This Annual Conference is our family home. Narcie, Josh, and I are full members of the conference and feel that community in such a rich way. I want to say “Thanks!” to every one of you. Thanks for being with us through all the peaks and valleys. This is our journey together. The Scriptural theme of what we’ve been through is clear:

Ecclesiastes 3: A Time for Everything

1 There is a time for everything,

and a season for every activity under the heavens:

2 a time to be born and a time to die,

a time to plant and a time to uproot,

3 a time to kill and a time to heal,

a time to tear down and a time to build,

4 a time to weep and a time to laugh,

a time to mourn and a time to dance,

5 a time to scatter stones and a time to gather them,

a time to embrace and a time to refrain from embracing,

6 a time to search and a time to give up,

a time to keep and a time to throw away,

7 a time to tear and a time to mend,

a time to be silent and a time to speak,

8 a time to love and a time to hate, a time for war and a time for peace.

9 What do workers gain from their toil?

10 I have seen the burden God has laid on the human race.

11 He has made everything beautiful in its time.

He has also set eternity in the human heart;

yet no one can fathom what God has done from beginning to end.


I don’t know what the future holds, but I trust in the providence of God no matter what.

http://www.youtube.com/watch?v=KmYOc2iZozU – The Summons

Memories and Calling


This picture says a lot – Great perch except for the doo under your feet. I know folks who can see a pile of manure and believe there’s a pony underneath, and then there are folks who seem to attract trouble. I guess most of us are somewhere in between those that appear to have a Teflon coating and avoid trouble sticking to them, and those that seem to never ever catch a break. Reminds me of the Apostle Paul who said in Philippians that he had learned to have contentment whether well-fed or hungry. How? The answer is in Philippians 4:13, “I can do all things through Christ.”

Now that’s the rub isn’t it? At least it is for me. Doing everything through Christ is easier said than done. Basing my contentment and joy on Christ rather than circumstances, doctor’s reports, or bank account balances is more than kind of hard for me. For instance, the bird picture comes from a shot I took this past January at Epworth-By-The Sea on St. Simon’s Island, Ga.; beautiful spot and brings back memories. One of those memories is from 2 years ago when I was a nominee for Bishop. I, along with others, had to stand up and speak about our episcopal calling. Then last week I was at Lake Junaluska Assembly in NC where I made the same type speech and where the election was held. Two years ago today I came in second to a great guy. Second, second – beats last, but… am I spiritually up to going through that gauntlet again? There’s a lot of doo and poo that abounds in the process, but that’s life, c’est la vie, n’est pas?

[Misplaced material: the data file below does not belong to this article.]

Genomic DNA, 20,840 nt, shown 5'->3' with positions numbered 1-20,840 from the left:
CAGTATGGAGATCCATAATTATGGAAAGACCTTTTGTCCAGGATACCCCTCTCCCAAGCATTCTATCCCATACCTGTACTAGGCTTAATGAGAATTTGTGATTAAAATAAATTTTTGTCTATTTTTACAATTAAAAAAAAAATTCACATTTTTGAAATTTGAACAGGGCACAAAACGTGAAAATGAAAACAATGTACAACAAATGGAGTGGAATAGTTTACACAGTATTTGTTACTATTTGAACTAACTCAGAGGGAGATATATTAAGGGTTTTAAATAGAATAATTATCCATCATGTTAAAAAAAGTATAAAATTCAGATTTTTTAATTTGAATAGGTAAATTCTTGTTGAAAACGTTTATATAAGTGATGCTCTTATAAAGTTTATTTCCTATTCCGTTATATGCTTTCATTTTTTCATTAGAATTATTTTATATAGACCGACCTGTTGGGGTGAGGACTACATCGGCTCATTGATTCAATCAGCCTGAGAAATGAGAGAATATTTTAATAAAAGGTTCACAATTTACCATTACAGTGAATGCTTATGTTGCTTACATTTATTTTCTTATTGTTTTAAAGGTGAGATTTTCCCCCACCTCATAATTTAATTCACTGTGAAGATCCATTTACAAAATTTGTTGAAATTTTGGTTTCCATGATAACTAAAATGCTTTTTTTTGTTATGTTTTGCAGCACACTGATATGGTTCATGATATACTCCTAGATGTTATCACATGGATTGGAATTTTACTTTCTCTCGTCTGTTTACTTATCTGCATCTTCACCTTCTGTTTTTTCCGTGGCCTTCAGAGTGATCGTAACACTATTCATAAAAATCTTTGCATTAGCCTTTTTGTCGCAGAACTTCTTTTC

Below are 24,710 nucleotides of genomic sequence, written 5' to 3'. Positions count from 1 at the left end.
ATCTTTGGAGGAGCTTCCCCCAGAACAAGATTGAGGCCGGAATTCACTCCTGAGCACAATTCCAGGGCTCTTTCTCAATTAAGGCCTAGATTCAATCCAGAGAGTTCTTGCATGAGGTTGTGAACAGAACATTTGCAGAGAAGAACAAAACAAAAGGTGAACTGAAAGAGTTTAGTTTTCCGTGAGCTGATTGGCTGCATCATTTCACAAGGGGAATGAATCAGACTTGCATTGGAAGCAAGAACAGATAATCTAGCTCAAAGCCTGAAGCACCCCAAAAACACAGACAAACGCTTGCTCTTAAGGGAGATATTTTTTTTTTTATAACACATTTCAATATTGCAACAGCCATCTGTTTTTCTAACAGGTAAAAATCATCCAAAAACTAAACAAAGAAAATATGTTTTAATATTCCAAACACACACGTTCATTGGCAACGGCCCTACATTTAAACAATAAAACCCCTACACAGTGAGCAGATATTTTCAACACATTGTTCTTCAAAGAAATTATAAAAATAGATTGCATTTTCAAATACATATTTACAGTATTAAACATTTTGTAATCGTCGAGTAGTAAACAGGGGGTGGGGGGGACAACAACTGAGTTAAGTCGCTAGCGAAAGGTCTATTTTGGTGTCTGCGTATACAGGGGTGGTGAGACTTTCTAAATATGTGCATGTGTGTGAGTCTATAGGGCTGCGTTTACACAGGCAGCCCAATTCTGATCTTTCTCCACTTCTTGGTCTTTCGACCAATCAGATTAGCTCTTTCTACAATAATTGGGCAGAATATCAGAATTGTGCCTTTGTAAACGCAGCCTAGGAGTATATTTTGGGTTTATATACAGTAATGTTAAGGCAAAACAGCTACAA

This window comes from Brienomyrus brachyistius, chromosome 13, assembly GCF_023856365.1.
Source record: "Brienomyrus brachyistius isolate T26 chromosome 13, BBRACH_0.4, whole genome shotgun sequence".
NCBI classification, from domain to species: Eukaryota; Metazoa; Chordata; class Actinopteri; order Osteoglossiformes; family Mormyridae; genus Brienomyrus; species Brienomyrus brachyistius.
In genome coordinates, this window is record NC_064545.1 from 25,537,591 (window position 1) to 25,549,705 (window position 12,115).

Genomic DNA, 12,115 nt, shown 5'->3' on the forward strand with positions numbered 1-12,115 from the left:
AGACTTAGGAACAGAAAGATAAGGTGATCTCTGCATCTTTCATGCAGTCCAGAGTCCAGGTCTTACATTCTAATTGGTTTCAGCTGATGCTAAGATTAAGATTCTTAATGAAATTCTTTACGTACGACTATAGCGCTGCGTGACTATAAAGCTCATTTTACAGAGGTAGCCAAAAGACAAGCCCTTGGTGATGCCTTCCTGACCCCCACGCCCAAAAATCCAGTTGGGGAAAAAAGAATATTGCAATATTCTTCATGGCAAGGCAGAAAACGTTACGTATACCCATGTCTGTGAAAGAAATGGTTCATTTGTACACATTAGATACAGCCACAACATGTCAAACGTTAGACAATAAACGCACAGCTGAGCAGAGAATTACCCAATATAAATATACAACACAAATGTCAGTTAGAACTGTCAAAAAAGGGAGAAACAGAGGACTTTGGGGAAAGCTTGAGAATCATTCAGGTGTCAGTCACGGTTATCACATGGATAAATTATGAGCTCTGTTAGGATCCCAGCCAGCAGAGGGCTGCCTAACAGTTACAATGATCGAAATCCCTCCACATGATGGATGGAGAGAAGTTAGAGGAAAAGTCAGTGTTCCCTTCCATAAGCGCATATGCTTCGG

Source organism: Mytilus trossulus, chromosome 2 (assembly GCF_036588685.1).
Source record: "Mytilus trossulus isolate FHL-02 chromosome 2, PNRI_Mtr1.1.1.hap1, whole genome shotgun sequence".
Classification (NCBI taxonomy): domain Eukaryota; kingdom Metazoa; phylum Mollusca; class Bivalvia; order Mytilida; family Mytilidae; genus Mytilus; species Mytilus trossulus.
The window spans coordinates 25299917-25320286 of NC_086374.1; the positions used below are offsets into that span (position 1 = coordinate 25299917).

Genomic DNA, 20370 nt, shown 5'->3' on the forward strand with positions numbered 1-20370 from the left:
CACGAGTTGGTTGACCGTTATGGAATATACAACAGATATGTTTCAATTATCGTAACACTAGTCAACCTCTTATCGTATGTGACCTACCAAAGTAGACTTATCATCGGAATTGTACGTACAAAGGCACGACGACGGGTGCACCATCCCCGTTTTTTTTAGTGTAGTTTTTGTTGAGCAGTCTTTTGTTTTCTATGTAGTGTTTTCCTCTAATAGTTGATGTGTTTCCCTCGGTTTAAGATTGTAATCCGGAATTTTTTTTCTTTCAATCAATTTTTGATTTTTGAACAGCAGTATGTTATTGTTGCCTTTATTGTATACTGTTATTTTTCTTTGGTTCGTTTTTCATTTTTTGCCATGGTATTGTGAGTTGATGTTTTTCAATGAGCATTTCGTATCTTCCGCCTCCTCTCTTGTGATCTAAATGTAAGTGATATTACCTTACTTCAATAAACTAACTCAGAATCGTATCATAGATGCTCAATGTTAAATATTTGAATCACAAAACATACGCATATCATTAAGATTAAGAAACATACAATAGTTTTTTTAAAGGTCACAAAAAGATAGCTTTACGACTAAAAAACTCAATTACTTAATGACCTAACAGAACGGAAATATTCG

Someone yesterday asked me if I was “running” again for Bishop. Well, it’s not “running,” is it? At least, not for me. It’s a calling, and in the United Methodist Church, you can have a wonderful personal call, but that call has to be ratified and confirmed by an ecclesiastical call via the voters at Jurisdictional Conference. Well, the answer is “Yes.” I still feel called to do the task. Everything I’ve been through has been a school for this calling, but I am not and will not be presumptuous about other people’s clarity about that. I can die content with whatever happens, and I’d trade everything I have in life for my little girl to be well.

Next year’s Annual Conference elections have a lot to say about all of this anyway. That’s who gets a lot of “say” in this, and my hands are full in the meantime as a Dad to Narcie (Mike) and her future, husband to Cindy who was thankful to get her mother’s estate settled today. And, of course, I’m MacMac to Enoch and Evy and will keep on encouraging Josh (Karen) and Caleb. Plus, I love being District Superintendent to the Columbia District Clergy and laity spending time with both. For going on 5 years I have been spending 3 hours with each clergyperson doing whatever they want to do and we’ve done everything from hiking, trips to the zoo, crawling under churches, Frisbee golf to real golf. What we’ve been doing is making friendships, connections beyond consultations in my office or at a Charge Conference. I have spent hours with District laity getting to know the people, teaching in Lay Speaking classes, leading United Methodist Men’s retreats, and more.

To be honest, I think this kind of community-building underscores one of the most important senses of my call about being a bishop. You can’t be a decent one, in my book, if you don’t stay in and know the Annual Conference to which you are assigned. I don’t know why over 4-8 years I couldn’t do what I do now with the Columbia District clergy and laity. If a bishop takes their being on site seriously, there has to be a genuine concerted effort to connect with the clergy AND laity of an Annual Conference. It can be done!!! I’m doing it now, on a smaller scale, every year.

And this is in the midst of everything else on my plate. There’s no way that being a Bishop or a District Superintendent is a part-time job. Next week I head to Emory’s Candler School of Theology for my 10th year of teaching “United Methodist Discipline and Polity.” Then right afterward I head to our Cabinet Retreat, then it’s off to Africa for the Worldwide UMC Study Committee where we will listen to how other UM’s around the world live out our polity and ponder how much do we have in common and what should be in a shared Book of Discipline and not adapted region to region. I’m not for much, if any, diocesan regional adaptation. That’s one of the reasons why we’re UNITED Methodists! I’ll stop in Ethiopia, go to Mozambique, then through South Africa, and end up in Ivory Coast (Cote D’Ivoire). I’ve had enough inoculations to last me a lifetime – wish I’d had some before I went to Manila for the Connectional Table earlier this Spring.

Anyway, in the midst of all this my email from the Columbia District will be answered, and I’ll be in touch with the needs at home with my family. As a potter I know how you have to stay connected to the clay, become one with it, to create art. The emotional oneness is what makes the difference between a craftsman and an artist. I want to be an artist and feel the inner dance of this marvelous life God has given us through Jesus. You can’t enjoy the perch without making fertilizer, right? Ah, but the view is great, and worth it all. The song “The Summons” from The Faith We Singarticulates the call I feel better than I can. Give it a listen.